In this NASA false-color image, the blue and purple show the hole...

In this NASA false-color image, the blue and purple show the hole in Earth's protective ozone layer over Antarctica on Oct. 5, 2022. Earth’s protective ozone layer is slowly but noticeably healing at a pace that would fully mend the hole over Antarctica in about 43 years, a new United Nations report says. Credit: AP

In the weekly fire hose of news, several items caught my eye.

The first was an assessment from a group of U.N.-backed scientists that good progress is being made to repair Earth's ozone layer, the atmospheric shield that protects us from the sun's harmful ultraviolet light. This is big stuff.

UV-B radiation causes cancer in humans, harms our eyes, damages DNA in animals and plants, reduces the efficiency of photosynthesis, and renders plants less able to store carbon dioxide. Without an effective ozone layer, life could not thrive on Earth.

The scientists said the layer is thickening now and could return to its pre-1980s levels by the 2040s, and by 2066 in Antarctica, where the notorious "hole" in the ozone layer has been appearing each spring. What's especially encouraging is the reason for the change — the Montreal Protocol, a 1987 agreement signed by every nation on Earth that outlawed the production and use of CFCs (chlorofluorocarbons), a class of substances that contain chlorine, which depletes ozone, and that were used in refrigerators, air conditioners, aerosol cans, and foam insulation.

The second item was a story about a project in Montana to recreate part of the vast wild prairie that used to blanket the West, and populate it with the thundering bison that were the linchpin to the rich ecology of those grasslands. It's an effort that began in 2001, and the group known as American Prairie has managed to build what it calls a "habitat base" of 455,840 acres and increase its number of bison — known as a "keystone species" for the benefits they bring to other species — from 16 in 2005 to nearly 800 today.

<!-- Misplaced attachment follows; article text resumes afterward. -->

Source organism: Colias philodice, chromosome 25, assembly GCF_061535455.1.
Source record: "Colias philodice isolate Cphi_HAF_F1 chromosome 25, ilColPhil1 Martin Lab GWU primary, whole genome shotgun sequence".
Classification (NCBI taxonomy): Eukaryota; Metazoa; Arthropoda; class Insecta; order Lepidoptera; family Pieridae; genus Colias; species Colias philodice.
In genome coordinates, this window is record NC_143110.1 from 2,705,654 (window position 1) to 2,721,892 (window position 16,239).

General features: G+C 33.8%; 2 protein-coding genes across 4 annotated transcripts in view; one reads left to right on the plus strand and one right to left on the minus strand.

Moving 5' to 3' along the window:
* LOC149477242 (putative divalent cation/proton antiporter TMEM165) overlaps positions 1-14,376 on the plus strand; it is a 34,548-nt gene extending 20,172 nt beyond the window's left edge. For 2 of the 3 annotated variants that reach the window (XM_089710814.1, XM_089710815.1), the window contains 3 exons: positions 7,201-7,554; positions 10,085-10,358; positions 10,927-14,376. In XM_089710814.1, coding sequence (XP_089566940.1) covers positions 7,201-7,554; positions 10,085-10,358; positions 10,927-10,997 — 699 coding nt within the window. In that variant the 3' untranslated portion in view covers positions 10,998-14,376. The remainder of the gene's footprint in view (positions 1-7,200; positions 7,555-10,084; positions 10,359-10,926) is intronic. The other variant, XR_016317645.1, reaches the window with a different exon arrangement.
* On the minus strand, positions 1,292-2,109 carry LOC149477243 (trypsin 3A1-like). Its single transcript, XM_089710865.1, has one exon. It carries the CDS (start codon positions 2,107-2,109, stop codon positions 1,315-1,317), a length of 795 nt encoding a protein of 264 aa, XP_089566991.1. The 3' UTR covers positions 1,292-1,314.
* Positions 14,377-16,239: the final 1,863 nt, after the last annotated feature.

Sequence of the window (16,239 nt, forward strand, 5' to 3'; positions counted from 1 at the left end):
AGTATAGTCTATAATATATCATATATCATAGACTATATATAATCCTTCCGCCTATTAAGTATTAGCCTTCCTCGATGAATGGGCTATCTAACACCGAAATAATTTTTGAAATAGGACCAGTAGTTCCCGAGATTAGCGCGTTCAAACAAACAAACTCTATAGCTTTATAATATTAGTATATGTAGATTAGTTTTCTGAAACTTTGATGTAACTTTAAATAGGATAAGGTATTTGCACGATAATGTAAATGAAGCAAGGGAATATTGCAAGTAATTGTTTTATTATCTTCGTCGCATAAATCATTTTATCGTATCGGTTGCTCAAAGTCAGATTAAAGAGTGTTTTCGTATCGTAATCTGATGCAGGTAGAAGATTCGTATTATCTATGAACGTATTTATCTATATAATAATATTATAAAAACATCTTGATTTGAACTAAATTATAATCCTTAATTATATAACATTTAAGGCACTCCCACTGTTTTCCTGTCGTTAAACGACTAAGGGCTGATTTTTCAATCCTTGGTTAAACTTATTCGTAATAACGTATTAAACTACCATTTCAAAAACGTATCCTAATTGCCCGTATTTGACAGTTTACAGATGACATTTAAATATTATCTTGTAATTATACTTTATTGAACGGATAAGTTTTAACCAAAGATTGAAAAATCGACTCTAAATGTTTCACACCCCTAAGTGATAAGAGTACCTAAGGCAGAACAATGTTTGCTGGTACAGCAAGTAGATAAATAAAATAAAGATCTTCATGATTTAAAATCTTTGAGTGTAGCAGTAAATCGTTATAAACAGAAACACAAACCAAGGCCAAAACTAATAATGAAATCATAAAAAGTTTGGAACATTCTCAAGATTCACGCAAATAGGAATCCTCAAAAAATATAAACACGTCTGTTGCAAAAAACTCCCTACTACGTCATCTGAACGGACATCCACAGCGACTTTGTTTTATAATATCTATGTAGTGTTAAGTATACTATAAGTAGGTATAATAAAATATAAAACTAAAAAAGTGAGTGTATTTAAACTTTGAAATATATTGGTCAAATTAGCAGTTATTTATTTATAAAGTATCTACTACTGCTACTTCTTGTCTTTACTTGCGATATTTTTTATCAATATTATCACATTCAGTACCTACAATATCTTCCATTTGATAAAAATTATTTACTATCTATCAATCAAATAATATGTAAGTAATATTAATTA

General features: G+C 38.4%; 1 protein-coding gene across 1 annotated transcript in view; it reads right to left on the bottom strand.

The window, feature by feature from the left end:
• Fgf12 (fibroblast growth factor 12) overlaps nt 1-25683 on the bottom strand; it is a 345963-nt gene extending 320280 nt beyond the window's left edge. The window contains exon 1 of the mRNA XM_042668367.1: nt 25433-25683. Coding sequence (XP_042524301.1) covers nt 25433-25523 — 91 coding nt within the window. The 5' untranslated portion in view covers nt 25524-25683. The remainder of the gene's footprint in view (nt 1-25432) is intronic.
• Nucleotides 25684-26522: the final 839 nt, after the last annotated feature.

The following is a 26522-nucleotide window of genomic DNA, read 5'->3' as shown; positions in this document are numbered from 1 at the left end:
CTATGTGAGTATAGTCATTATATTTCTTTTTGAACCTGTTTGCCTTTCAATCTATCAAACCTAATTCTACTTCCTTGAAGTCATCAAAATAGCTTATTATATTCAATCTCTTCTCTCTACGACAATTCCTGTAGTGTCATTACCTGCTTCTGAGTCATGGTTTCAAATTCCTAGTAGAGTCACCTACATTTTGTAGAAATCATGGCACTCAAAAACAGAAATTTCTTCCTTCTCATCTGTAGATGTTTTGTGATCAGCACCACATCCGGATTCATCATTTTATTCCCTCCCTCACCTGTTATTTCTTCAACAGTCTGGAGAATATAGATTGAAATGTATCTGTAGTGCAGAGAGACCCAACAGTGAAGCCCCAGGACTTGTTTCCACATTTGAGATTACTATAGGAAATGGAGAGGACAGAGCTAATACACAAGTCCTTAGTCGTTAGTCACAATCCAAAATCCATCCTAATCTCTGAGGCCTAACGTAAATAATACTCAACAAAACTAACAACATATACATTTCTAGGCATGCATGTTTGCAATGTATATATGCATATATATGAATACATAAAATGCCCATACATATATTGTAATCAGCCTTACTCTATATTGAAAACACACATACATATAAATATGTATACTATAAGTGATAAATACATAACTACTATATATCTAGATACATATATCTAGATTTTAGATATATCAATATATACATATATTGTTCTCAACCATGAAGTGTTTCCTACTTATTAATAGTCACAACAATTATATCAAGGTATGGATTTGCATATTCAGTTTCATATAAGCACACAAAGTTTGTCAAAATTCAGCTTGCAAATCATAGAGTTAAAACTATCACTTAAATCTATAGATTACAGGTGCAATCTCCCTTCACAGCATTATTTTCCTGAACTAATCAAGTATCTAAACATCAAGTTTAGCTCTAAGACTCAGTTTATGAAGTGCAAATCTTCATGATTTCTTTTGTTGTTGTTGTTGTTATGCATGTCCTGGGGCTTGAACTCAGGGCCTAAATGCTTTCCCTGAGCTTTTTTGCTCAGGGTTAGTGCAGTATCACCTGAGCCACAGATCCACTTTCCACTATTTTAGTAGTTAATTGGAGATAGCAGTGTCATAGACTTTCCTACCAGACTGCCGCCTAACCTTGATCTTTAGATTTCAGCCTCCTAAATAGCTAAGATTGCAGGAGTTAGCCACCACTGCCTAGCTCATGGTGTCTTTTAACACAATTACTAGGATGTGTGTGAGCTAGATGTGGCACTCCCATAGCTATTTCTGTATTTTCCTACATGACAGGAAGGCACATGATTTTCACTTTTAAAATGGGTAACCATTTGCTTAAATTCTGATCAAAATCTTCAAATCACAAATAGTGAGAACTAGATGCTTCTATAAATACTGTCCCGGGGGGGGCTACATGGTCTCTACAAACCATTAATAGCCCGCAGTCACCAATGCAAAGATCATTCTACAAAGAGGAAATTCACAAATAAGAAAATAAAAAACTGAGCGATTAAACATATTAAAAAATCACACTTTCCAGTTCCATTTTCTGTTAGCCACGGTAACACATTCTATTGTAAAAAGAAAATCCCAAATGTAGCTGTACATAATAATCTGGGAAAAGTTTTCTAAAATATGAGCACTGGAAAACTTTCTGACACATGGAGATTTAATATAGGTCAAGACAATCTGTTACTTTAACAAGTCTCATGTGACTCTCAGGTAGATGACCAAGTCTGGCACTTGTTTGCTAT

It's a noble effort, rooted in romance and hard-won science, and has a lot to teach us about the importance of biodiversity and the interconnection of species.

The third item was the latest discoveries pouring back from NASA's James Webb Space Telescope, now in orbit a million or so miles from Earth. The instrument confirmed its first exoplanet — a planet that orbits a star other than the sun — about 41 light-years from Earth, and one that's almost exactly the same size as Earth. It also observed the ongoing formation of stars in a small galaxy close (in space terms) to our Milky Way.

That's in addition to the proliferation of jaw-dropping images that exceed in stun-value the best special effects out of Hollywood. And there's so much more to come. The telescope only lifted off on Christmas 2021 and became operational in July, after discussions about it that began in the 1980s and many missed deadlines and blown budgets.

The common thread in these stories is time — as in, the amount of time it can take to accomplish really good things.

It has been more than 35 years since the Montreal Protocol, more than 20 years since American Prairie began its reclamation effort, and nearly 40 years since the James Webb planning started.

There is a lot to say here about perseverance, of course. But there is also much to say about hope.

Each of these was a daunting task. Repairing the ozone layer, reclaiming the American West, putting a $10 billion telescope in orbit a million miles away. And there still is work to do. But here we are, decades later, with a thicker ozone layer, burgeoning bison herds, and a mushrooming trove of interstellar insight.

Daunting problems are not hopeless problems. They only seem that way if you expect to solve them quickly.

We should be heartened by this, especially when it comes to other environmental problems — like, most notably, climate change. When people work together with purpose and commitment, much is possible.

Columnist Michael Dobie's opinions are his own.